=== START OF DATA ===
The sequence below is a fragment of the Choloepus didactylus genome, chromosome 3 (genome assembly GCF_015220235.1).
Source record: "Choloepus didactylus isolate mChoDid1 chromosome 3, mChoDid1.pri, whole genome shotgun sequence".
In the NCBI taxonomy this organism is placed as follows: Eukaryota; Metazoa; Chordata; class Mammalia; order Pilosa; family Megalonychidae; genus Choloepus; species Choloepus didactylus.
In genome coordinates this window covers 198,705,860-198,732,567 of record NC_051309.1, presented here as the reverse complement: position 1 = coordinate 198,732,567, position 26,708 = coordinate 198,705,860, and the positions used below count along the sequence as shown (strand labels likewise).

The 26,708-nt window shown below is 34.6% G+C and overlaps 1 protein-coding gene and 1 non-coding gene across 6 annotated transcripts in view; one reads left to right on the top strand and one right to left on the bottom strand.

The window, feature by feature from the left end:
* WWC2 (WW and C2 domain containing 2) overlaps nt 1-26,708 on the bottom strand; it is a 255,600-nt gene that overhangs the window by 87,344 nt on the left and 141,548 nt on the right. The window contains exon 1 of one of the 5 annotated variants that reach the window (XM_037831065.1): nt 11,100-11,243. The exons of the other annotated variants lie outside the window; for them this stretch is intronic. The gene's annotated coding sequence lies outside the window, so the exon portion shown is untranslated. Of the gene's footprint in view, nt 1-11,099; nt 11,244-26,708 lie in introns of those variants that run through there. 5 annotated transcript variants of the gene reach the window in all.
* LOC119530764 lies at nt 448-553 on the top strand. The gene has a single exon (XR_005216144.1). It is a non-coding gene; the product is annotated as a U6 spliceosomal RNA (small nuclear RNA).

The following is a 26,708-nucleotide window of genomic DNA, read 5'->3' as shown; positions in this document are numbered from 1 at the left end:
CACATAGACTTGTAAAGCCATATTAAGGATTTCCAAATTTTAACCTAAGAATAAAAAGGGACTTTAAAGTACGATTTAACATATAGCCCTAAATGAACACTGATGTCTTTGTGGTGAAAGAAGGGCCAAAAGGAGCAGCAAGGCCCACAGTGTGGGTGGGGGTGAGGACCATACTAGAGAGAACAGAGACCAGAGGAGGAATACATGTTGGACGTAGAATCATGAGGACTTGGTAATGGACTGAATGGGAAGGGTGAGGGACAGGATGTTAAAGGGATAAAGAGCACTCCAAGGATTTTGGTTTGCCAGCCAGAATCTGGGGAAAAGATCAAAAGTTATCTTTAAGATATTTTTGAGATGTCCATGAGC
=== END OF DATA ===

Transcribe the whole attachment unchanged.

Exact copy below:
The sequence below is a fragment of the Choloepus didactylus genome, chromosome 3 (genome assembly GCF_015220235.1).
Source record: "Choloepus didactylus isolate mChoDid1 chromosome 3, mChoDid1.pri, whole genome shotgun sequence".
In the NCBI taxonomy this organism is placed as follows: Eukaryota; Metazoa; Chordata; class Mammalia; order Pilosa; family Megalonychidae; genus Choloepus; species Choloepus didactylus.
In genome coordinates this window covers 198,705,860-198,732,567 of record NC_051309.1, presented here as the reverse complement: position 1 = coordinate 198,732,567, position 26,708 = coordinate 198,705,860, and the positions used below count along the sequence as shown (strand labels likewise).

The 26,708-nt window shown below is 34.6% G+C and overlaps 1 protein-coding gene and 1 non-coding gene across 6 annotated transcripts in view; one reads left to right on the top strand and one right to left on the bottom strand.

The window, feature by feature from the left end:
* WWC2 (WW and C2 domain containing 2) overlaps nt 1-26,708 on the bottom strand; it is a 255,600-nt gene that overhangs the window by 87,344 nt on the left and 141,548 nt on the right. The window contains exon 1 of one of the 5 annotated variants that reach the window (XM_037831065.1): nt 11,100-11,243. The exons of the other annotated variants lie outside the window; for them this stretch is intronic. The gene's annotated coding sequence lies outside the window, so the exon portion shown is untranslated. Of the gene's footprint in view, nt 1-11,099; nt 11,244-26,708 lie in introns of those variants that run through there. 5 annotated transcript variants of the gene reach the window in all.
* LOC119530764 lies at nt 448-553 on the top strand. The gene has a single exon (XR_005216144.1). It is a non-coding gene; the product is annotated as a U6 spliceosomal RNA (small nuclear RNA).

The following is a 26,708-nucleotide window of genomic DNA, read 5'->3' as shown; positions in this document are numbered from 1 at the left end:
CACATAGACTTGTAAAGCCATATTAAGGATTTCCAAATTTTAACCTAAGAATAAAAAGGGACTTTAAAGTACGATTTAACATATAGCCCTAAATGAACACTGATGTCTTTGTGGTGAAAGAAGGGCCAAAAGGAGCAGCAAGGCCCACAGTGTGGGTGGGGGTGAGGACCATACTAGAGAGAACAGAGACCAGAGGAGGAATACATGTTGGACGTAGAATCATGAGGACTTGGTAATGGACTGAATGGGAAGGGTGAGGGACAGGATGTTAAAGGGATAAAGAGCACTCCAAGGATTTTGGTTTGCCAGCCAGAATCTGGGGAAAAGATCAAAAGTTATCTTTAAGATATTTTTGAGATGTCCATGAGC